My mother was never a talker. Maybe, that’s why I don’t know a lot about her – in a way. In fact, the little I knew are being slowly snatched away from me by time. I cannot even remember exactly how her voice sounds like. But I remember her face well, prefer to remember it before cancer made her virtually unrecognizable. It seems to me, that the little things – trivial fragments of memories – I remember about her are more potent rather than those I wish I can still recall. Like, I know how she hated it when we don’t use saucers, or how she perfectly smoothens out the edges of the plastic whenever she covers a book (which how I eventually cover books myself), and how she always puts one hand on her tummy when she laughs while the other hand gestures ‘stop’ when someone makes a joke she ultimately finds funny. But most of all, I will never forget how she used to peek in our rooms before she goes to bed herself. Most of the time, my pajamas are pulled halfway up at the back, and she’ll pull it down and tuck me in properly under the covers. Or how she always held our heads – my siblings and mine – whenever we have an exam and we’ll pray. Her best role in life, however short it was, was being a mother.

I don’t say this as a fault, but my mom was almost always running late to almost everything. She’s late during graduations, awarding ceremonies, and all sorts of academic milestones that kids have that require the presence of a parent. There was this one time, when my younger sister was part of her class’s performance in school, and my mom took so long preparing at home, that when she and my sister got to school, the program was over. But if there’s anything that my mom will not allow, is to go home without documenting the event (even if it almost or didn’t happen altogether). She will look for the school’s official photographer and made sure we have at least three photos, with the stage in the background, holding whatever medal, certificate, or form of merit we earned – wearing the dress we are supposed to be wearing. She always made sure it happened.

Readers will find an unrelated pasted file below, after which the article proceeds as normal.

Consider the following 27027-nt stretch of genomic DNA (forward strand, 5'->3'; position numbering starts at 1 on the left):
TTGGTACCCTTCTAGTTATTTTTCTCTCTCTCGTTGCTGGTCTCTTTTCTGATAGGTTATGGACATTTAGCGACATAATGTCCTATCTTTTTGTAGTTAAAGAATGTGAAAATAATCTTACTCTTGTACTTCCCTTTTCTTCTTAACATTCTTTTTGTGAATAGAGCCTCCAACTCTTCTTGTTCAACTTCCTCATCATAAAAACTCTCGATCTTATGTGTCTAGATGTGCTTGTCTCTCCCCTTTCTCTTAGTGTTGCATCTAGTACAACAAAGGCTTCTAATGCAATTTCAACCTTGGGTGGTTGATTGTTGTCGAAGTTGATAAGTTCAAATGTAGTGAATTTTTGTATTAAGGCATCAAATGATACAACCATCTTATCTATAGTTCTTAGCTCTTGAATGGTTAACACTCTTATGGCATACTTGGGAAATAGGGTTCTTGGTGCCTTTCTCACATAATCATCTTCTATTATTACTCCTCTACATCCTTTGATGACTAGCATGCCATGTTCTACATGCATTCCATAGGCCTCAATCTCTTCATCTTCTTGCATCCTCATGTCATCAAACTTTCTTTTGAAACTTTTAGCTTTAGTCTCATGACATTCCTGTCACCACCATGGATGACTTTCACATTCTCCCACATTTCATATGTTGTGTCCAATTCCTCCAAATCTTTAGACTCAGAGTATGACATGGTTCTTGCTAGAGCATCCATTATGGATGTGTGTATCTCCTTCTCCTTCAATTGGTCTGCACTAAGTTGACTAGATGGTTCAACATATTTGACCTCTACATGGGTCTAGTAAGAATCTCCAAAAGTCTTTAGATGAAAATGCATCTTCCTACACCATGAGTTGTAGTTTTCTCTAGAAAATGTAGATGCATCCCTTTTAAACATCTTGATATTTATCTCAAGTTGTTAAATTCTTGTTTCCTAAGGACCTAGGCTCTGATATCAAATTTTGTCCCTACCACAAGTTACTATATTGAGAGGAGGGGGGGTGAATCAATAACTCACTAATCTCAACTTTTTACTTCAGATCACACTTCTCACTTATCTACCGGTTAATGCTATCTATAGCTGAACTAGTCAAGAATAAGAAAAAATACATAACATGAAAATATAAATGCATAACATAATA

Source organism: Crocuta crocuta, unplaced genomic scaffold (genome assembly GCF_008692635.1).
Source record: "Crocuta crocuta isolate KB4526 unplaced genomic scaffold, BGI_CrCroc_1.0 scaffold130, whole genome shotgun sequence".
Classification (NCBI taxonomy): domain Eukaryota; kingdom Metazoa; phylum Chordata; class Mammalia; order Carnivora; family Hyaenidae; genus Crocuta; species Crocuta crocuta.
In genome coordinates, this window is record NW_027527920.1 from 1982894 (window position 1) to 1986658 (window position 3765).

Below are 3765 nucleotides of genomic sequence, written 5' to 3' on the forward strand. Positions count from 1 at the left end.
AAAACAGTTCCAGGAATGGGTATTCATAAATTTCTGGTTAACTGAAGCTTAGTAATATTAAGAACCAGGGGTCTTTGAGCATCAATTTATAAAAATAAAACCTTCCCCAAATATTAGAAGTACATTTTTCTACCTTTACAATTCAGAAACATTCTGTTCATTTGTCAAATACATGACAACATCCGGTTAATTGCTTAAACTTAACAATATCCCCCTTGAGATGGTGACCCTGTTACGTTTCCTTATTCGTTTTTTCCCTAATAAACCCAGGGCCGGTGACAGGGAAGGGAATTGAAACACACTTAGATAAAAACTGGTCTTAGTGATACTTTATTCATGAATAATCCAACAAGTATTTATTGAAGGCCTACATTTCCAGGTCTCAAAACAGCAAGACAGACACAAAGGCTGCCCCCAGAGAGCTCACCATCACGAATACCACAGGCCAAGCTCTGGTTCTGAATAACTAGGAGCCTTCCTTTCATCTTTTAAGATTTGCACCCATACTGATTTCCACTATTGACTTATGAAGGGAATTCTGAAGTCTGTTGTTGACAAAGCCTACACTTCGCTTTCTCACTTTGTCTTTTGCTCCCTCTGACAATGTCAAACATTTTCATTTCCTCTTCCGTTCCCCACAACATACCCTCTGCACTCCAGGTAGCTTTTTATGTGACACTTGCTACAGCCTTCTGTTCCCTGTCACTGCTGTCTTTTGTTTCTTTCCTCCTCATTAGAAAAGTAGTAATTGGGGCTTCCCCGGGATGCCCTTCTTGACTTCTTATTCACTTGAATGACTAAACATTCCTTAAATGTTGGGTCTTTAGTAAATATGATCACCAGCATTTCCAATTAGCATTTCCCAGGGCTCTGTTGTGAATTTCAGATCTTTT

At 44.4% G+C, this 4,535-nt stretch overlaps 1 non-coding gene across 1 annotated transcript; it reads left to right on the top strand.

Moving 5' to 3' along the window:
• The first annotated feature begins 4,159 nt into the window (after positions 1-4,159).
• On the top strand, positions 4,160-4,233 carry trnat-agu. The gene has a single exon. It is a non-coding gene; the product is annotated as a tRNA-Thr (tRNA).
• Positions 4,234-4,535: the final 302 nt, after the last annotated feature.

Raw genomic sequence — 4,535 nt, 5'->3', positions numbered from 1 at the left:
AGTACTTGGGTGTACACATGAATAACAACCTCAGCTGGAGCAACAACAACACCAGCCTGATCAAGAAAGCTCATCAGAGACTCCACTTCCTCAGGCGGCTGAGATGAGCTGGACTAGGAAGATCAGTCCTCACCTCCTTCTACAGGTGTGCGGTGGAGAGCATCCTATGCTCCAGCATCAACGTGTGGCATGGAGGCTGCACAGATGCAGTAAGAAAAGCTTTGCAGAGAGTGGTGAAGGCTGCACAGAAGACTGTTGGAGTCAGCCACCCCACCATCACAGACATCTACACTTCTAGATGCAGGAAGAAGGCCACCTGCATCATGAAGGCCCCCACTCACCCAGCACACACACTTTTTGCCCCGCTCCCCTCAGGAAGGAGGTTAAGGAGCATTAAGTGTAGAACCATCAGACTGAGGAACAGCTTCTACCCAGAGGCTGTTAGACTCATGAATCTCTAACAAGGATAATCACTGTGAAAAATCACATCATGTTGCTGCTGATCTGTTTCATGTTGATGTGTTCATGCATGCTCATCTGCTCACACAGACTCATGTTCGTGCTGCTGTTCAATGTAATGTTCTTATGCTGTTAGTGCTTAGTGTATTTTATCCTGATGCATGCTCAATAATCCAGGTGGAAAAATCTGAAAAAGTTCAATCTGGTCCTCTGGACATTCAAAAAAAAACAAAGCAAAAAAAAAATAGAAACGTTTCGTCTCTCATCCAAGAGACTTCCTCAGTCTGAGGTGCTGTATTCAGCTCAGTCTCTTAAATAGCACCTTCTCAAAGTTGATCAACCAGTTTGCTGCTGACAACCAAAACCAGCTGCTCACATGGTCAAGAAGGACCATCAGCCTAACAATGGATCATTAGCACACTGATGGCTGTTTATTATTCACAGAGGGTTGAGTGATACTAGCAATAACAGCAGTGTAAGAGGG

She loved it at home. She made sure that our house feels like one, incessantly cleaning every day. She loved reading books and watching movies. When she resigned before she got sick, she always said she found it difficult to stay at home when almost half her life, she’s been outside. But I know, she would’ve preferred to be at home any given day.

I guess, in a way, it’s a huge reason why I love Up Dharma Down. As a band, their music has transcended and broke boundaries that reached out to me. Particularly in a time when my mom passed away and I was a meek high school student who didn’t know what to do in life next. As people, I’ve got the chance to know them and see myself, a part of who I am in them. I’m not great with people. I suck at small talk and I prefer to bury my nose in a book or close my eyes while my ears are drowning in sound than to try to come up with something clever or funny to say. I prefer to stay at home on Friday night and during weekends, except on important occasions like, a book sale. And gigs. Music has inadvertently changed my life. I have no talent in music whatsoever and cannot carry a tune, yet somehow, it ranks up on top of the best things in my life – along with books, movies, pizza, cheese, and cats.

I don’t know if my mom loved cats. I never got the chance to ask her. We didn’t own one when she was still alive. But like the sense of home my cat gives me, nothing else compares to what kind of home my mom built for me – one that’s everlasting.